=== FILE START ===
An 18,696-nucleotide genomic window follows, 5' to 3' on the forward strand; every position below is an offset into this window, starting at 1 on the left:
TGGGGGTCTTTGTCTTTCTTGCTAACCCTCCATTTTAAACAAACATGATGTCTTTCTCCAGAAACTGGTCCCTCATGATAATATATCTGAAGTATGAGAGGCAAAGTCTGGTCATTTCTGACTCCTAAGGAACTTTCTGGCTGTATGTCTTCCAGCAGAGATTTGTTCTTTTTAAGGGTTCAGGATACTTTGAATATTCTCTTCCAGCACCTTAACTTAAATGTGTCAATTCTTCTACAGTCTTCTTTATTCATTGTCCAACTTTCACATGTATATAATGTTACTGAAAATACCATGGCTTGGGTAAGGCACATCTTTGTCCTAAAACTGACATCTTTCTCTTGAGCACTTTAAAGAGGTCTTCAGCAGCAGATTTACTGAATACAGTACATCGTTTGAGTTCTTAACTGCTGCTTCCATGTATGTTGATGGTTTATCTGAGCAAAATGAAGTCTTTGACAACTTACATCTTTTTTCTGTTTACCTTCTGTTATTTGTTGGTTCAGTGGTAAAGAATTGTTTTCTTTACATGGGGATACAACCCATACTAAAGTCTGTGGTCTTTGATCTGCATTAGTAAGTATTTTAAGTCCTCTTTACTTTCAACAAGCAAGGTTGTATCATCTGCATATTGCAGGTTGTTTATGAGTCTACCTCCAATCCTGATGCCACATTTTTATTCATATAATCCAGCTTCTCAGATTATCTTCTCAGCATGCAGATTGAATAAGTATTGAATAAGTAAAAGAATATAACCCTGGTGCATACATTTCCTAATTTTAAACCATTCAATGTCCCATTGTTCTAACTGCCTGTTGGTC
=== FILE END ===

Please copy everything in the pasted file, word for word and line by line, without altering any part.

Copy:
An 18,696-nucleotide genomic window follows, 5' to 3' on the forward strand; every position below is an offset into this window, starting at 1 on the left:
TGGGGGTCTTTGTCTTTCTTGCTAACCCTCCATTTTAAACAAACATGATGTCTTTCTCCAGAAACTGGTCCCTCATGATAATATATCTGAAGTATGAGAGGCAAAGTCTGGTCATTTCTGACTCCTAAGGAACTTTCTGGCTGTATGTCTTCCAGCAGAGATTTGTTCTTTTTAAGGGTTCAGGATACTTTGAATATTCTCTTCCAGCACCTTAACTTAAATGTGTCAATTCTTCTACAGTCTTCTTTATTCATTGTCCAACTTTCACATGTATATAATGTTACTGAAAATACCATGGCTTGGGTAAGGCACATCTTTGTCCTAAAACTGACATCTTTCTCTTGAGCACTTTAAAGAGGTCTTCAGCAGCAGATTTACTGAATACAGTACATCGTTTGAGTTCTTAACTGCTGCTTCCATGTATGTTGATGGTTTATCTGAGCAAAATGAAGTCTTTGACAACTTACATCTTTTTTCTGTTTACCTTCTGTTATTTGTTGGTTCAGTGGTAAAGAATTGTTTTCTTTACATGGGGATACAACCCATACTAAAGTCTGTGGTCTTTGATCTGCATTAGTAAGTATTTTAAGTCCTCTTTACTTTCAACAAGCAAGGTTGTATCATCTGCATATTGCAGGTTGTTTATGAGTCTACCTCCAATCCTGATGCCACATTTTTATTCATATAATCCAGCTTCTCAGATTATCTTCTCAGCATGCAGATTGAATAAGTATTGAATAAGTAAAAGAATATAACCCTGGTGCATACATTTCCTAATTTTAAACCATTCAATGTCCCATTGTTCTAACTGCCTGTTGGTC